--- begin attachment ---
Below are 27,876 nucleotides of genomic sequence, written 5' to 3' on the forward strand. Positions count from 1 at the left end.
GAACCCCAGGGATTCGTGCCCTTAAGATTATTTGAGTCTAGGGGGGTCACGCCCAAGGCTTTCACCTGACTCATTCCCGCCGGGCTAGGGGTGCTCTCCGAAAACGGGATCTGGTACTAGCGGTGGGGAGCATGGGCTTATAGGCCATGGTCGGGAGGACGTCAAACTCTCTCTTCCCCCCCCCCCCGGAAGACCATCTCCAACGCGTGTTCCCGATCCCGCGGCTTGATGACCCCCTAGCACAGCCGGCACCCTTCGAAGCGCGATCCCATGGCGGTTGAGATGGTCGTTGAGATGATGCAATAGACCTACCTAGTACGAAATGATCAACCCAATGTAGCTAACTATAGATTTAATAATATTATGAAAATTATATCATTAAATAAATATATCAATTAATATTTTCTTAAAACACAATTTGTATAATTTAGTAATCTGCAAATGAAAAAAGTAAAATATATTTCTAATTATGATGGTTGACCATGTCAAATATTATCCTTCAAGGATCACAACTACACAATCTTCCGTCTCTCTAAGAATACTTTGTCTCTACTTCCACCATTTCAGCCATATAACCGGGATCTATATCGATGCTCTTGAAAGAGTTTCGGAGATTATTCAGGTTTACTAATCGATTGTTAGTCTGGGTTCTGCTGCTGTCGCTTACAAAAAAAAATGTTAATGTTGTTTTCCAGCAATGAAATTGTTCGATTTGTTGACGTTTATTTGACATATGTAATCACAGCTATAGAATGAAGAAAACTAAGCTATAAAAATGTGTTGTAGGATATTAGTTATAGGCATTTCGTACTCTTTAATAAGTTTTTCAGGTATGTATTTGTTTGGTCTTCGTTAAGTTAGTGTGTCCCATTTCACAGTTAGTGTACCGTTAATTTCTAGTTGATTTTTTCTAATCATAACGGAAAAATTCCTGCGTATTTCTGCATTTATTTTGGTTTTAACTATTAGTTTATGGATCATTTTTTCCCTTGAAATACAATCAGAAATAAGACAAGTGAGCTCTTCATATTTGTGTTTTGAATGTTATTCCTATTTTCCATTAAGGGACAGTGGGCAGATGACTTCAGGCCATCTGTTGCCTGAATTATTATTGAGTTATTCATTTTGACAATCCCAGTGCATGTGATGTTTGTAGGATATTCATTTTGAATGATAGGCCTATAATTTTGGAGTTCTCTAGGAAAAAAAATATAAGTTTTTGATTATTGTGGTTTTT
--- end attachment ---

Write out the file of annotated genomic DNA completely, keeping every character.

Below are 27,876 nucleotides of genomic sequence, written 5' to 3' on the forward strand. Positions count from 1 at the left end.
GAACCCCAGGGATTCGTGCCCTTAAGATTATTTGAGTCTAGGGGGGTCACGCCCAAGGCTTTCACCTGACTCATTCCCGCCGGGCTAGGGGTGCTCTCCGAAAACGGGATCTGGTACTAGCGGTGGGGAGCATGGGCTTATAGGCCATGGTCGGGAGGACGTCAAACTCTCTCTTCCCCCCCCCCCCGGAAGACCATCTCCAACGCGTGTTCCCGATCCCGCGGCTTGATGACCCCCTAGCACAGCCGGCACCCTTCGAAGCGCGATCCCATGGCGGTTGAGATGGTCGTTGAGATGATGCAATAGACCTACCTAGTACGAAATGATCAACCCAATGTAGCTAACTATAGATTTAATAATATTATGAAAATTATATCATTAAATAAATATATCAATTAATATTTTCTTAAAACACAATTTGTATAATTTAGTAATCTGCAAATGAAAAAAGTAAAATATATTTCTAATTATGATGGTTGACCATGTCAAATATTATCCTTCAAGGATCACAACTACACAATCTTCCGTCTCTCTAAGAATACTTTGTCTCTACTTCCACCATTTCAGCCATATAACCGGGATCTATATCGATGCTCTTGAAAGAGTTTCGGAGATTATTCAGGTTTACTAATCGATTGTTAGTCTGGGTTCTGCTGCTGTCGCTTACAAAAAAAAATGTTAATGTTGTTTTCCAGCAATGAAATTGTTCGATTTGTTGACGTTTATTTGACATATGTAATCACAGCTATAGAATGAAGAAAACTAAGCTATAAAAATGTGTTGTAGGATATTAGTTATAGGCATTTCGTACTCTTTAATAAGTTTTTCAGGTATGTATTTGTTTGGTCTTCGTTAAGTTAGTGTGTCCCATTTCACAGTTAGTGTACCGTTAATTTCTAGTTGATTTTTTCTAATCATAACGGAAAAATTCCTGCGTATTTCTGCATTTATTTTGGTTTTAACTATTAGTTTATGGATCATTTTTTCCCTTGAAATACAATCAGAAATAAGACAAGTGAGCTCTTCATATTTGTGTTTTGAATGTTATTCCTATTTTCCATTAAGGGACAGTGGGCAGATGACTTCAGGCCATCTGTTGCCTGAATTATTATTGAGTTATTCATTTTGACAATCCCAGTGCATGTGATGTTTGTAGGATATTCATTTTGAATGATAGGCCTATAATTTTGGAGTTCTCTAGGAAAAAAAATATAAGTTTTTGATTATTGTGGTTTTT